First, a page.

Last week, we visited Hauntu’s latest event, Pepsi Lost in Karak, designed in collaboration with The Livescape Group and sponsored by Pepsi.
Hauntu, for those who don’t know, is an immersive and interactive haunted house in Malaysia that provides unique, episodic experiences where players are part of the cast. It’s the unique brainchild of Superdough, the parent company that’s also behind escape room brand Breakout.
Seven of us from the Vulcan Post team mustered up the courage to join the experience, and we were joined by a few more strangers, comprising two other duos and a solo player whose friend had supposedly chickened out and abandoned her.
While Lost in Karak is a limited edition pop-up event from Hauntu, who knows whether or not this story will be revisited in the future. If so, beware: there may be some spoilers up ahead.
A “night” of drama, tragedy, and scares
As per the usual Hauntu experience, before entering the haunted house, we were briefed by a staff member on the general storyline and what we could expect. For Pepsi Lost in Karak, we were roleplaying as scientists whose main goal is to find the cure for a deadly disease (AKA the pandemic).
The cure lies in a red flower in a village. But here’s the catch—it’s sacred to the village it’s in, and taking it would result in dire consequences for the villagers, possibly leading to their mass demise. Thus, the decision and dilemma—to take the flower and save humankind at the cost of the village, or leave the flower for the village’s prosperity, and leave the rest of the world to waste away?
Once the briefing was over, it was time for us to begin making bold decisions. Scene one took place inside our company bus, which was cruising through the night along the very dark Karak highway, when all of a sudden, BAM!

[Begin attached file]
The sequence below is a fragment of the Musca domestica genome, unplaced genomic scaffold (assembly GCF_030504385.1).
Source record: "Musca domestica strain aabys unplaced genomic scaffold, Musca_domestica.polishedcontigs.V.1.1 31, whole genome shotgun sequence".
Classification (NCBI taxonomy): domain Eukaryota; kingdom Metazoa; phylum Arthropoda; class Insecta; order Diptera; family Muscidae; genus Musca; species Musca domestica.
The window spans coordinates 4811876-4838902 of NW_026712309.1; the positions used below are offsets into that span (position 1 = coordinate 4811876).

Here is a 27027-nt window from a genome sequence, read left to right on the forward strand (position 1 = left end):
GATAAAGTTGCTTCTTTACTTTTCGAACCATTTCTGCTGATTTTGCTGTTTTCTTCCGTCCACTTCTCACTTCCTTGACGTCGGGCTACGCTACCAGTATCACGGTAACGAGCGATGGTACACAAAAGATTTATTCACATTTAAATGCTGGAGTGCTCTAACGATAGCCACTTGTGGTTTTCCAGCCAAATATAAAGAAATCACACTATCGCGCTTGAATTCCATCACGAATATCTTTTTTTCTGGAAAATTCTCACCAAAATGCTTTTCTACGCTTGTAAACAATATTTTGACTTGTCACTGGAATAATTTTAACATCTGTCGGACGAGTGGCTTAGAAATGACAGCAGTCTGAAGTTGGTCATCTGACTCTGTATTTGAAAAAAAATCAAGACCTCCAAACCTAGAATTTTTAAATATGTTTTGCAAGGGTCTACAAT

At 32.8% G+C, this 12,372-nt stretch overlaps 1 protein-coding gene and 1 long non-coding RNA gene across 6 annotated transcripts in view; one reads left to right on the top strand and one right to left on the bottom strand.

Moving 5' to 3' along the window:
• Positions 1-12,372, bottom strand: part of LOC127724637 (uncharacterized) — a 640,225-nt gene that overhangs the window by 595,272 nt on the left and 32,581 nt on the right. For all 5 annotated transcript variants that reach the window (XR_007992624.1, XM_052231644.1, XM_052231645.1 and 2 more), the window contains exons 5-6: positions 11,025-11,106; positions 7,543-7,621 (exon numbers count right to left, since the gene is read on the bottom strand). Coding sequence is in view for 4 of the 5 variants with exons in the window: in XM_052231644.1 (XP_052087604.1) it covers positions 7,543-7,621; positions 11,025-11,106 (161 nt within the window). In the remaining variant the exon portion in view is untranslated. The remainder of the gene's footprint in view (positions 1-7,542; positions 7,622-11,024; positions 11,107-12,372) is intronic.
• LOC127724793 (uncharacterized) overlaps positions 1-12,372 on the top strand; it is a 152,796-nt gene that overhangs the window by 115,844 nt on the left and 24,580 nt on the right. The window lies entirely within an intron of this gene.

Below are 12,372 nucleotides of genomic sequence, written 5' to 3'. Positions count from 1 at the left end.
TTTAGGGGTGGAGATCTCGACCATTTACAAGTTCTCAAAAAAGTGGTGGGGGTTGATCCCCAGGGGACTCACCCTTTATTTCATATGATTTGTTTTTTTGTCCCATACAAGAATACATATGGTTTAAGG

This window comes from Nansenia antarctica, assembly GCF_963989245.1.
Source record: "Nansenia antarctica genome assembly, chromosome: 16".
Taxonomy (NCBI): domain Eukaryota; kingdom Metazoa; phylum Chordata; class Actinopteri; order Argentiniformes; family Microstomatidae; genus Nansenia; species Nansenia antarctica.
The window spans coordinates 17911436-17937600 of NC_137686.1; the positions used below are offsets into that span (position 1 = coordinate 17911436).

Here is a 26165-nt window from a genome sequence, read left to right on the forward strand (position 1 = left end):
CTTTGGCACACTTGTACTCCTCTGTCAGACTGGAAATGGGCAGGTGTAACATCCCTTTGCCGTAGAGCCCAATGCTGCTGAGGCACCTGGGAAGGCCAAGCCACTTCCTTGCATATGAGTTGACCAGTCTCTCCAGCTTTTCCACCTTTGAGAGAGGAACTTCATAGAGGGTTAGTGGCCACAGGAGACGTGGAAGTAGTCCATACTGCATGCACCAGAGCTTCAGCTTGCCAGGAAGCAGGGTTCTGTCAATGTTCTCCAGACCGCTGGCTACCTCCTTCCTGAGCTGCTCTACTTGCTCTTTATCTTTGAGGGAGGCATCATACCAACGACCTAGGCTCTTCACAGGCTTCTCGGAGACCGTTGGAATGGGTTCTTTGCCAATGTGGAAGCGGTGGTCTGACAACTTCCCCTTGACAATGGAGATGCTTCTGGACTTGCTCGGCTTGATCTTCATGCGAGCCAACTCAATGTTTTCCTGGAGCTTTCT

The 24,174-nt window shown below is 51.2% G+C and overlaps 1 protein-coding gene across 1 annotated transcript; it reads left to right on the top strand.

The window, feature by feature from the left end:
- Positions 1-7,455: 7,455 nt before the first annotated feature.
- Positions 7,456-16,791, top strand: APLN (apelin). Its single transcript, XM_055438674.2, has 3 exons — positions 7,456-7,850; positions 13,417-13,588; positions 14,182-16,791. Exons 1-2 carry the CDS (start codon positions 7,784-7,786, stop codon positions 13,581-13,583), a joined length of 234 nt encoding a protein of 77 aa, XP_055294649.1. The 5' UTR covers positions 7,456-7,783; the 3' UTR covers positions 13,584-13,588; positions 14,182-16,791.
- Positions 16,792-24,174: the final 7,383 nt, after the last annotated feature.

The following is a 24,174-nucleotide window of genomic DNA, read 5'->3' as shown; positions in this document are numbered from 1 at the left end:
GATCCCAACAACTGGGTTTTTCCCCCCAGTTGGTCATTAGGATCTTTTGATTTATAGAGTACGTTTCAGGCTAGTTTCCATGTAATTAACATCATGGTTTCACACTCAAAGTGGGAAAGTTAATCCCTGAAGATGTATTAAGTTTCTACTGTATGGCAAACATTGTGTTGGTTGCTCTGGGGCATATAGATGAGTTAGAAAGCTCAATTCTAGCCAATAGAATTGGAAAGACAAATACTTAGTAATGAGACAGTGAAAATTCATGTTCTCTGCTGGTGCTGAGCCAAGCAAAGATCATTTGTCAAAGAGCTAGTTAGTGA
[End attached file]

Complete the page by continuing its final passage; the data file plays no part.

We crashed, and our injured bus driver apologised profusely as he explained that he had been spooked after seeing a tree-shaped monster in the darkness. (Later, we would learn this was Begu Rimba, the protective spirit of the village.)
Unable to see much of anything outside the bus ourselves yet, we were all immediately freaked out. It didn’t help that we could hear random thumping on our bus every now and then, while the weather suddenly changed.
Lighting began to flash, and thunder rumbled. When we used a cellphone to call for help, the other person on the line told us to find an important briefcase stowed on the bus.
This came at the cost of our bus driver’s death, after which we were simply stranded on the bus.
While we were all at a loss as to what to do, a shadowy figure appeared outside our bus doors, and of course, we screamed.
Thankfully, it turned out to just be a kinder native of the village, Garhan, who brought us to his home. Garhan had decided to help us find the flower, believing that it’s the better of two evils, and sets up his preparations to guide us.
But his plans are foiled all too quickly. Someone knocked on the door, and Garhan urgently asked us to hide. It felt like a video game when my colleague and I slid underneath a table to hide from the cruel village head, Tok Rasne, and his henchmen, who began questioning Garhan on whether he was hosting suspicious visitors (us).
Though we knew we wouldn’t actually be “killed off” if we were discovered, we still held our breaths as one of them sat down right next to us. The suspense was real.
Eventually, they appeared convinced by Garhan’s defence and left, but the moment we crawled out of our hiding spots, they threw his doors open again. We were rounded up, then forcefully taken away into the village centre.
Atop the village stage, Garhan was tied and quickly executed. Now left without our guide, we were helplessly led before the sacred tree, where the villagers began taunting us, when all of a sudden, one of the participants had a meltdown. She acted almost as though she had been possessed, hysterically screaming and lashing out.
The rest of us were fearful and confused, and even the villagers themselves were thrown into disarray. They decided to take her away, multiple henchmen restraining her.
And then we were left alone before the sacred flower tree, important briefcase in our hands. This was our chance to grab a flower and store it safely.
As the group didn’t have much time to discuss amongst themselves what the right course of action is, one person’s decision to take the flower essentially drove the whole story in a different direction. It was eerily reminiscent of what real life is like too—one person’s action could affect the whole situation, for better or for worse.
In the end, we still got out safely, the flower cure in our hand, but behind us, we had doomed a village to die, the rage of the Begu Rimba palpable as we ran off.